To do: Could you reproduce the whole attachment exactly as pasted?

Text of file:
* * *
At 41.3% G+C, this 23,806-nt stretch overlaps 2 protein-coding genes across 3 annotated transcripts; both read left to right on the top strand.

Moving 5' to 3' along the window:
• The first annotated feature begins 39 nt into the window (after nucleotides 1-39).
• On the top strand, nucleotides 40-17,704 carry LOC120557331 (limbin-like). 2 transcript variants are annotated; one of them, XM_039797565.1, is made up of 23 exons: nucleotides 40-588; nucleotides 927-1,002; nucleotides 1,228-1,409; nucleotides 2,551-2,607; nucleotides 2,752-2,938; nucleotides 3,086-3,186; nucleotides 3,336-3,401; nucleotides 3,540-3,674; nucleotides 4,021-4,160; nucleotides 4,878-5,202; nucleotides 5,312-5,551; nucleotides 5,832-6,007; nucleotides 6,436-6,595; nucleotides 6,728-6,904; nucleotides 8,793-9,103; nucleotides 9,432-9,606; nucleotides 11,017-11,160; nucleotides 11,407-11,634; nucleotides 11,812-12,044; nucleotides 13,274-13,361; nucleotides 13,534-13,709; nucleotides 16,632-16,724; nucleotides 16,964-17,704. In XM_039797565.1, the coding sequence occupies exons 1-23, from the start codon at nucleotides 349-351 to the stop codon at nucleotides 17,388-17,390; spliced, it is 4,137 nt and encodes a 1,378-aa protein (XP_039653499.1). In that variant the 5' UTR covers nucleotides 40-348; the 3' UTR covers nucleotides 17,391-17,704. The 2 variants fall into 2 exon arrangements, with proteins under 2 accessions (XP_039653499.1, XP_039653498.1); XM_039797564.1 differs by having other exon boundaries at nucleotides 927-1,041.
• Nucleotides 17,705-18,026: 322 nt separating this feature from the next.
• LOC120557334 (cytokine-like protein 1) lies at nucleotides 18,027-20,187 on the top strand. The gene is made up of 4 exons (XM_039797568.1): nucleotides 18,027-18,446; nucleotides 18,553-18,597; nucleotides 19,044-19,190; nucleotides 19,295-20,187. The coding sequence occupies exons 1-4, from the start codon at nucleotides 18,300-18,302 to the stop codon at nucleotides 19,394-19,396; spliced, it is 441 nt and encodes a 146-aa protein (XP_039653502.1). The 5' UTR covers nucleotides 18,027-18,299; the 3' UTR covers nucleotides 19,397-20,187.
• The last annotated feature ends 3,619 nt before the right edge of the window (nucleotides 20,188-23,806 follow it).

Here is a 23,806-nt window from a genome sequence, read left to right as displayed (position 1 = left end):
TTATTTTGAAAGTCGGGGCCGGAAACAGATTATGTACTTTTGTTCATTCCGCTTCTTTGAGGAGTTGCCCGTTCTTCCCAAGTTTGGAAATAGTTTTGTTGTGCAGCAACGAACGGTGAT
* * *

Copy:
At 41.3% G+C, this 23,806-nt stretch overlaps 2 protein-coding genes across 3 annotated transcripts; both read left to right on the top strand.

Moving 5' to 3' along the window:
• The first annotated feature begins 39 nt into the window (after nucleotides 1-39).
• On the top strand, nucleotides 40-17,704 carry LOC120557331 (limbin-like). 2 transcript variants are annotated; one of them, XM_039797565.1, is made up of 23 exons: nucleotides 40-588; nucleotides 927-1,002; nucleotides 1,228-1,409; nucleotides 2,551-2,607; nucleotides 2,752-2,938; nucleotides 3,086-3,186; nucleotides 3,336-3,401; nucleotides 3,540-3,674; nucleotides 4,021-4,160; nucleotides 4,878-5,202; nucleotides 5,312-5,551; nucleotides 5,832-6,007; nucleotides 6,436-6,595; nucleotides 6,728-6,904; nucleotides 8,793-9,103; nucleotides 9,432-9,606; nucleotides 11,017-11,160; nucleotides 11,407-11,634; nucleotides 11,812-12,044; nucleotides 13,274-13,361; nucleotides 13,534-13,709; nucleotides 16,632-16,724; nucleotides 16,964-17,704. In XM_039797565.1, the coding sequence occupies exons 1-23, from the start codon at nucleotides 349-351 to the stop codon at nucleotides 17,388-17,390; spliced, it is 4,137 nt and encodes a 1,378-aa protein (XP_039653499.1). In that variant the 5' UTR covers nucleotides 40-348; the 3' UTR covers nucleotides 17,391-17,704. The 2 variants fall into 2 exon arrangements, with proteins under 2 accessions (XP_039653499.1, XP_039653498.1); XM_039797564.1 differs by having other exon boundaries at nucleotides 927-1,041.
• Nucleotides 17,705-18,026: 322 nt separating this feature from the next.
• LOC120557334 (cytokine-like protein 1) lies at nucleotides 18,027-20,187 on the top strand. The gene is made up of 4 exons (XM_039797568.1): nucleotides 18,027-18,446; nucleotides 18,553-18,597; nucleotides 19,044-19,190; nucleotides 19,295-20,187. The coding sequence occupies exons 1-4, from the start codon at nucleotides 18,300-18,302 to the stop codon at nucleotides 19,394-19,396; spliced, it is 441 nt and encodes a 146-aa protein (XP_039653502.1). The 5' UTR covers nucleotides 18,027-18,299; the 3' UTR covers nucleotides 19,397-20,187.
• The last annotated feature ends 3,619 nt before the right edge of the window (nucleotides 20,188-23,806 follow it).

Here is a 23,806-nt window from a genome sequence, read left to right as displayed (position 1 = left end):
TTATTTTGAAAGTCGGGGCCGGAAACAGATTATGTACTTTTGTTCATTCCGCTTCTTTGAGGAGTTGCCCGTTCTTCCCAAGTTTGGAAATAGTTTTGTTGTGCAGCAACGAACGGTGAT